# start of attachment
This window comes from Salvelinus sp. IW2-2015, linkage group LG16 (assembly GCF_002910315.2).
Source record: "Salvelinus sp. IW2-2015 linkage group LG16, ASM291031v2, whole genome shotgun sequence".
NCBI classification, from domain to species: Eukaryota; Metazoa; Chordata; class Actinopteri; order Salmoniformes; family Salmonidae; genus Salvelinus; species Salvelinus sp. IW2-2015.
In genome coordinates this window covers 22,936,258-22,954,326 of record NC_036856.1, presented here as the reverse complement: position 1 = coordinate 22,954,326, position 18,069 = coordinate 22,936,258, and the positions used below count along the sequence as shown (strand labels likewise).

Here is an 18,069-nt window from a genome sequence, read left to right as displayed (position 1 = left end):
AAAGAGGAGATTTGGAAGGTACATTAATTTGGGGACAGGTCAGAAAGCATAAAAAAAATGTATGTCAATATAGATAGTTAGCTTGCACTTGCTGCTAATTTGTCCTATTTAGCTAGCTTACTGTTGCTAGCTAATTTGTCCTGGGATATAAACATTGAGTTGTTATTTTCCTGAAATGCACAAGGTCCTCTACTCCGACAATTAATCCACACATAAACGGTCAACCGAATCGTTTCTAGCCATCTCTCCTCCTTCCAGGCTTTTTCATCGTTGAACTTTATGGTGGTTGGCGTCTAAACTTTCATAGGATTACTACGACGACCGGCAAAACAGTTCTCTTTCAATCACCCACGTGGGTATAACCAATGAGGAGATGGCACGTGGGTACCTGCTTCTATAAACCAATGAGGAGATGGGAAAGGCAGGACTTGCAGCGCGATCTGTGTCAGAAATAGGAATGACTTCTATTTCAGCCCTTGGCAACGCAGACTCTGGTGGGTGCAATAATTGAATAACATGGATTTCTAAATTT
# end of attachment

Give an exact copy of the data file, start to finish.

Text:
This window comes from Salvelinus sp. IW2-2015, linkage group LG16 (assembly GCF_002910315.2).
Source record: "Salvelinus sp. IW2-2015 linkage group LG16, ASM291031v2, whole genome shotgun sequence".
NCBI classification, from domain to species: Eukaryota; Metazoa; Chordata; class Actinopteri; order Salmoniformes; family Salmonidae; genus Salvelinus; species Salvelinus sp. IW2-2015.
In genome coordinates this window covers 22,936,258-22,954,326 of record NC_036856.1, presented here as the reverse complement: position 1 = coordinate 22,954,326, position 18,069 = coordinate 22,936,258, and the positions used below count along the sequence as shown (strand labels likewise).

Here is an 18,069-nt window from a genome sequence, read left to right as displayed (position 1 = left end):
AAAGAGGAGATTTGGAAGGTACATTAATTTGGGGACAGGTCAGAAAGCATAAAAAAAATGTATGTCAATATAGATAGTTAGCTTGCACTTGCTGCTAATTTGTCCTATTTAGCTAGCTTACTGTTGCTAGCTAATTTGTCCTGGGATATAAACATTGAGTTGTTATTTTCCTGAAATGCACAAGGTCCTCTACTCCGACAATTAATCCACACATAAACGGTCAACCGAATCGTTTCTAGCCATCTCTCCTCCTTCCAGGCTTTTTCATCGTTGAACTTTATGGTGGTTGGCGTCTAAACTTTCATAGGATTACTACGACGACCGGCAAAACAGTTCTCTTTCAATCACCCACGTGGGTATAACCAATGAGGAGATGGCACGTGGGTACCTGCTTCTATAAACCAATGAGGAGATGGGAAAGGCAGGACTTGCAGCGCGATCTGTGTCAGAAATAGGAATGACTTCTATTTCAGCCCTTGGCAACGCAGACTCTGGTGGGTGCAATAATTGAATAACATGGATTTCTAAATTT